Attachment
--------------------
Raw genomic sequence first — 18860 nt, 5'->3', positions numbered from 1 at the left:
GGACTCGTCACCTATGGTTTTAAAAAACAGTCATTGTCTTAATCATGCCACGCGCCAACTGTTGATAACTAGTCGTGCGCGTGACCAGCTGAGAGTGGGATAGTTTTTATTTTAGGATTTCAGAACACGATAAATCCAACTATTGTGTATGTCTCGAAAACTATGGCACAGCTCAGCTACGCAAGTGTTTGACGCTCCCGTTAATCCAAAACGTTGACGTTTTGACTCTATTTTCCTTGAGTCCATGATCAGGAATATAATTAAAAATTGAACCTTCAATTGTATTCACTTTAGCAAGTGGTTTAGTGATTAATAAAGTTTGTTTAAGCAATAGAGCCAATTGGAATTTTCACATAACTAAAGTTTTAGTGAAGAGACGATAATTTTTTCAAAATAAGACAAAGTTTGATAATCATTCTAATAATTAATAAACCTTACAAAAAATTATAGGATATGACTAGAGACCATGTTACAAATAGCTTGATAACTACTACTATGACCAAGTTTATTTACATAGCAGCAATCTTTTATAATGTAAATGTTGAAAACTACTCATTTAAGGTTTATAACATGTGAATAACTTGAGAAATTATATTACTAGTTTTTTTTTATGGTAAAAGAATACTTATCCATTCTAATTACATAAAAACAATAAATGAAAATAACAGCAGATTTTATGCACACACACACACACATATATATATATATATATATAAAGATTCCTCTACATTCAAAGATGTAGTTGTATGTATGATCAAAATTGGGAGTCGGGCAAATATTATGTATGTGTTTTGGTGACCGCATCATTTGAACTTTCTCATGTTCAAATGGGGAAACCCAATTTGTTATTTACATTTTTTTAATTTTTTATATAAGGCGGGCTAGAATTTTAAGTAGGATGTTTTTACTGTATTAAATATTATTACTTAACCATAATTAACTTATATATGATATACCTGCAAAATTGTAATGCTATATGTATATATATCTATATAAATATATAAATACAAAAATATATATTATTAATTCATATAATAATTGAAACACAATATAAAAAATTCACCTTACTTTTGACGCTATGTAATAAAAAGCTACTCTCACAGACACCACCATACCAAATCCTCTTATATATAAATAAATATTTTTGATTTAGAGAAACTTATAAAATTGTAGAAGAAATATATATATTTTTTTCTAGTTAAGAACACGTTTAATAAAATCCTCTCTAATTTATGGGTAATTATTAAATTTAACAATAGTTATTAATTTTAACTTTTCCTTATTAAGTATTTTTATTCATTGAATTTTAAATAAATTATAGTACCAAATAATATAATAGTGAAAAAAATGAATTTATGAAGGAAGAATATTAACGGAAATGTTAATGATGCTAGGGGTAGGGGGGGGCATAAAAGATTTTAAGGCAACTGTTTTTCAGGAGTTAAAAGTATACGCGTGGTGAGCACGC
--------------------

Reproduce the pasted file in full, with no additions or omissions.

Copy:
Raw genomic sequence first — 18860 nt, 5'->3', positions numbered from 1 at the left:
GGACTCGTCACCTATGGTTTTAAAAAACAGTCATTGTCTTAATCATGCCACGCGCCAACTGTTGATAACTAGTCGTGCGCGTGACCAGCTGAGAGTGGGATAGTTTTTATTTTAGGATTTCAGAACACGATAAATCCAACTATTGTGTATGTCTCGAAAACTATGGCACAGCTCAGCTACGCAAGTGTTTGACGCTCCCGTTAATCCAAAACGTTGACGTTTTGACTCTATTTTCCTTGAGTCCATGATCAGGAATATAATTAAAAATTGAACCTTCAATTGTATTCACTTTAGCAAGTGGTTTAGTGATTAATAAAGTTTGTTTAAGCAATAGAGCCAATTGGAATTTTCACATAACTAAAGTTTTAGTGAAGAGACGATAATTTTTTCAAAATAAGACAAAGTTTGATAATCATTCTAATAATTAATAAACCTTACAAAAAATTATAGGATATGACTAGAGACCATGTTACAAATAGCTTGATAACTACTACTATGACCAAGTTTATTTACATAGCAGCAATCTTTTATAATGTAAATGTTGAAAACTACTCATTTAAGGTTTATAACATGTGAATAACTTGAGAAATTATATTACTAGTTTTTTTTTATGGTAAAAGAATACTTATCCATTCTAATTACATAAAAACAATAAATGAAAATAACAGCAGATTTTATGCACACACACACACACATATATATATATATATATATAAAGATTCCTCTACATTCAAAGATGTAGTTGTATGTATGATCAAAATTGGGAGTCGGGCAAATATTATGTATGTGTTTTGGTGACCGCATCATTTGAACTTTCTCATGTTCAAATGGGGAAACCCAATTTGTTATTTACATTTTTTTAATTTTTTATATAAGGCGGGCTAGAATTTTAAGTAGGATGTTTTTACTGTATTAAATATTATTACTTAACCATAATTAACTTATATATGATATACCTGCAAAATTGTAATGCTATATGTATATATATCTATATAAATATATAAATACAAAAATATATATTATTAATTCATATAATAATTGAAACACAATATAAAAAATTCACCTTACTTTTGACGCTATGTAATAAAAAGCTACTCTCACAGACACCACCATACCAAATCCTCTTATATATAAATAAATATTTTTGATTTAGAGAAACTTATAAAATTGTAGAAGAAATATATATATTTTTTTCTAGTTAAGAACACGTTTAATAAAATCCTCTCTAATTTATGGGTAATTATTAAATTTAACAATAGTTATTAATTTTAACTTTTCCTTATTAAGTATTTTTATTCATTGAATTTTAAATAAATTATAGTACCAAATAATATAATAGTGAAAAAAATGAATTTATGAAGGAAGAATATTAACGGAAATGTTAATGATGCTAGGGGTAGGGGGGGGCATAAAAGATTTTAAGGCAACTGTTTTTCAGGAGTTAAAAGTATACGCGTGGTGAGCACGC